City Manager Cindy Reents’ departure after 13 years running Richland did not relieved the tension at city hall. Tuesday night five of the councilmembers bickered over how to replace her. Councilmembers Sandra Kent and Bob Thompson were absent.
The council disagreed on the terms for Assistant City Manager Jon Amundson’s interim city manager contract. The majority views Amundson’s status as probationary while they keep their options open.
On Tuesday night the council argued back and forth as to whether the interim contract should last until June 30, 2021, Oct. 31, 2021, or Dec. 31, 2021. They also debated the previously announced 10 percent salary increase.
Councilmember Phil Lemley favored hiring Amundson after a short probation period and paying him a salary and benefits commensurate with the compensation received by other city managers in the Tri-Cities. Lemley pointed out that Amundson had been assistant city manager for almost 13 years.
He said, “You need to pay what the job deserves. He can do and will do the job. We can hire Jon as city manager and have a smooth transition.”
According to the Tri-City Herald 2018 salary data base, the city paid Cindy Reents $197,101.60 and Jon Amundson $148,250.40 in salary and benefits. The increases since then have been about two percent a year.
Based on documents that The Observer obtained through a record request, Reents’ interim city manager salary in 2007 was about $163,000 in today’s dollars, almost equivalent to what the council is offering Amundson.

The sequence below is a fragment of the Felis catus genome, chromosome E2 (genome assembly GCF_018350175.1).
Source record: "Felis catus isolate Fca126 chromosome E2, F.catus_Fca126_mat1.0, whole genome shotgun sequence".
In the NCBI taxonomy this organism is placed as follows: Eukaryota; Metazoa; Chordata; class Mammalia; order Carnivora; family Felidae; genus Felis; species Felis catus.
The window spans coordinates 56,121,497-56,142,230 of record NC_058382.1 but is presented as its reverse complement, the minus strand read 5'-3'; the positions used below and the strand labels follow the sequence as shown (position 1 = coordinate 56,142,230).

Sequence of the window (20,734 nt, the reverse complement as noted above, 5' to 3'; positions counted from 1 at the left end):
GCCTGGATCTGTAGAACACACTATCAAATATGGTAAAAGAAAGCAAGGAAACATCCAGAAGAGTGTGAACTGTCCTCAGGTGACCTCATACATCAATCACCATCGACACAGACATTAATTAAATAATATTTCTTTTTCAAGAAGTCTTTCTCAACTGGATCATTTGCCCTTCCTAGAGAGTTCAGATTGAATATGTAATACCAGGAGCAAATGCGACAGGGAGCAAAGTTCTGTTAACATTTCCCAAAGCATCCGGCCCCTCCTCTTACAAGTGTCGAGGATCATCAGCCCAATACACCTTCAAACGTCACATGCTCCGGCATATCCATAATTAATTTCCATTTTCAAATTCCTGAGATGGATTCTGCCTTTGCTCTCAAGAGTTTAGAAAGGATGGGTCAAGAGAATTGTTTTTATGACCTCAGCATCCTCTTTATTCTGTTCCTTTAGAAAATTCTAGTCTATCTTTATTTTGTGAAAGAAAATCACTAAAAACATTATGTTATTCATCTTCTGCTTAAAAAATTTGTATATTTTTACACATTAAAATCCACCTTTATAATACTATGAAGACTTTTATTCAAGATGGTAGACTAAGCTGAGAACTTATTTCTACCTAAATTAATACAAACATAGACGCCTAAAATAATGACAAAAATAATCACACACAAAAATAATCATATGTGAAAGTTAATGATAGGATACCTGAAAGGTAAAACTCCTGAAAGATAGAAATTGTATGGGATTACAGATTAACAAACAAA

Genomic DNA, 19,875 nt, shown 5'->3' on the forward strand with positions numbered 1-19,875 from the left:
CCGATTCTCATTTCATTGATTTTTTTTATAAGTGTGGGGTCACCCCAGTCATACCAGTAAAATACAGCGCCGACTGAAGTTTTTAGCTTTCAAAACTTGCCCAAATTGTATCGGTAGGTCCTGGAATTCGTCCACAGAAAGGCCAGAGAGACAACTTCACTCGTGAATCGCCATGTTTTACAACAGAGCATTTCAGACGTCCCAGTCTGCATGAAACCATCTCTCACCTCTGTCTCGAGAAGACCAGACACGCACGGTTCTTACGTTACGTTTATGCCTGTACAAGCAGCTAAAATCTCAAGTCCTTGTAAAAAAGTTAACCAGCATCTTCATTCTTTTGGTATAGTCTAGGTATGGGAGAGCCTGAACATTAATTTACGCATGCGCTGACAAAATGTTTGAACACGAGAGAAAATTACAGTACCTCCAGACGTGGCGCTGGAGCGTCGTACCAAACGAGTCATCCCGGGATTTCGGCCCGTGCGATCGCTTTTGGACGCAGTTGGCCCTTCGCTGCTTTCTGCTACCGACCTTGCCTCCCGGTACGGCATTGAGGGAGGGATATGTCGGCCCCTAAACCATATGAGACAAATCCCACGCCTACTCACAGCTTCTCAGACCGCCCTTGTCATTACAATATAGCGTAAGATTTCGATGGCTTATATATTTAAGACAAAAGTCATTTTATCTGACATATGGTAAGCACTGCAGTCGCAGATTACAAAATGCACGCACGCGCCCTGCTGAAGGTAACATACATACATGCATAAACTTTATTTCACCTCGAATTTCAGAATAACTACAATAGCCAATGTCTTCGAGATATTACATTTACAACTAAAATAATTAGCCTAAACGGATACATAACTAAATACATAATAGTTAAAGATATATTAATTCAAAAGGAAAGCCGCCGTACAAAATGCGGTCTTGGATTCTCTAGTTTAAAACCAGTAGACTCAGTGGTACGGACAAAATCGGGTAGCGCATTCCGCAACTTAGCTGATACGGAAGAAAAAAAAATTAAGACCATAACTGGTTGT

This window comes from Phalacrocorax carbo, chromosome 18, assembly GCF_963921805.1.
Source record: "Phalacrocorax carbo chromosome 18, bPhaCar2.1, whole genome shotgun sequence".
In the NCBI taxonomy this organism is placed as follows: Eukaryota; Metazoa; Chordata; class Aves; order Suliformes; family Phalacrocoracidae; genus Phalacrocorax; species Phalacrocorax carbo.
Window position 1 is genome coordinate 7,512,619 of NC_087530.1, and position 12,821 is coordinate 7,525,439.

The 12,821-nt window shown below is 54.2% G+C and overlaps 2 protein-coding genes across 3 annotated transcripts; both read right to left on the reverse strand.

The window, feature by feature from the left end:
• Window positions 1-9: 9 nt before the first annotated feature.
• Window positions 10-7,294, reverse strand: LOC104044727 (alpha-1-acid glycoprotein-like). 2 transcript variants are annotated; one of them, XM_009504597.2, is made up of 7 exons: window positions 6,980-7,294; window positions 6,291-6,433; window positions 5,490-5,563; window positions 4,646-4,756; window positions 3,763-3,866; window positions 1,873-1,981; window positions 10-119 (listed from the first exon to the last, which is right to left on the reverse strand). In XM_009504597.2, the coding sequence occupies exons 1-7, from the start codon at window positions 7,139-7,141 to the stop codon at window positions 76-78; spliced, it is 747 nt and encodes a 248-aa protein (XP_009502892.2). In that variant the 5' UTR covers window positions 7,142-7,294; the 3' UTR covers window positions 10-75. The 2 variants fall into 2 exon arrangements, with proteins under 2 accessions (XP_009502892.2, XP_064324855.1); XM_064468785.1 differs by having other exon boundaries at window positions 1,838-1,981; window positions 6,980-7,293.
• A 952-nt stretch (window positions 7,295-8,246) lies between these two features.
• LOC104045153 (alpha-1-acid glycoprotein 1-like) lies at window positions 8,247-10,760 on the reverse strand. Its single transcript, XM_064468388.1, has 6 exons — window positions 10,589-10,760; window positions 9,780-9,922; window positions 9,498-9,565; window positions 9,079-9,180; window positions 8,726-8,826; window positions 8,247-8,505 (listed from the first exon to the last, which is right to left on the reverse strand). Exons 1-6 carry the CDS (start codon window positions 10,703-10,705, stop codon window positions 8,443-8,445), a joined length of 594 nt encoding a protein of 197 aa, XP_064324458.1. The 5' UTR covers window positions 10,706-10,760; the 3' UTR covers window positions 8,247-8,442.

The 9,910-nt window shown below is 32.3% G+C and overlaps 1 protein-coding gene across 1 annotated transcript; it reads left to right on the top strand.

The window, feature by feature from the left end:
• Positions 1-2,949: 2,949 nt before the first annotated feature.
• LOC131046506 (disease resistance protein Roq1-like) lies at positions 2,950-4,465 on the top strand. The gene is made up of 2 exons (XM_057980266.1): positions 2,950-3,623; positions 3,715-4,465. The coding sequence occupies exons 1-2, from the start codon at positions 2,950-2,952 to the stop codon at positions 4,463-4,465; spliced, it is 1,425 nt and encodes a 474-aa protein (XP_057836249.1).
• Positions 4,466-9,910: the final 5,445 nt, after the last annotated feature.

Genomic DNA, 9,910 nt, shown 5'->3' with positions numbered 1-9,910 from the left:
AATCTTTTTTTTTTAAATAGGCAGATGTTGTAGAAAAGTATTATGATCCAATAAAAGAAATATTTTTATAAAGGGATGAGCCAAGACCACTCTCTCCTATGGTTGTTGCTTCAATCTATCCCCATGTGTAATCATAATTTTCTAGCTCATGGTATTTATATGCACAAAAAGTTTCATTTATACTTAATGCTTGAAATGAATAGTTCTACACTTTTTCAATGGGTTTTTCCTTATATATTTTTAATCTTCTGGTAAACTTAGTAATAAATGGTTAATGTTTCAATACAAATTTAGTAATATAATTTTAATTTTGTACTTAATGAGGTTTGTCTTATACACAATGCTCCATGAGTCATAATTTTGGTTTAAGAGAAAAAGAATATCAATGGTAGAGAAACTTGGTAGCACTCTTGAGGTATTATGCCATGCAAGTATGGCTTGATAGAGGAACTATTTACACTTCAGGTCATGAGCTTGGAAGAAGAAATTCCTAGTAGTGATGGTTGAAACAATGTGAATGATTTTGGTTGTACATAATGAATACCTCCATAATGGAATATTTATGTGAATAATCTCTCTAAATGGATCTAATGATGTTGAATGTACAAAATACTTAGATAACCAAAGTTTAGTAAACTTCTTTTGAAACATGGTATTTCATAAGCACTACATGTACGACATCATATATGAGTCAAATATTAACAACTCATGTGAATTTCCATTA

Christensen felt that a 10 percent increase was good through the probationary period. He added, “In a year, he could get a bump and be more in line with other Tri-Cities’ city managers.”
Lemley replied, “I totally disagree. You are penalizing him for a year. We may have the most complex city in the state. You sound like you’re assuming that he can’t do the job.”
Councilmember Alvarez commented that only a city manager with 10 to 15 years’ experience should receive Reents’ salary. “I have to be responsible to city taxpayers,” he said.
As she often does, Councilmember Marianne Boring tried to take the middle ground. While saying that she agreed with Lemley she also said, “The probationary period is customary. I’m okay with the Dec. 31 date.”
According to Mayor Ryan Lukson, the council needs until Dec. 31 to decide because, he said, “We work like snails.”
Lukson made a motion to have the council appoint him to work with outside counsel on the interim contract based on the council’s recommendations for a Dec. 31 end date and a 10 percent raise. Only Lemley voted no.
Lemley was the only councilmember to support Reents when she and the council agreed to part ways.
That didn’t end the bickering. While it was unclear what comment provoked it, both Christensen and Alvarez directed harsh words at Lemley during the councilmembers’ comment period.
Christensen referred to Lemley’s comments as a “rant” and then said, “Don’t tell people what I’m thinking. Your voice is becoming small in this matter.”
Alvarez said, “I appreciate your comments but don’t assume what I’m thinking.”
Lukson gave no indication as to when he expected the contract to be completed.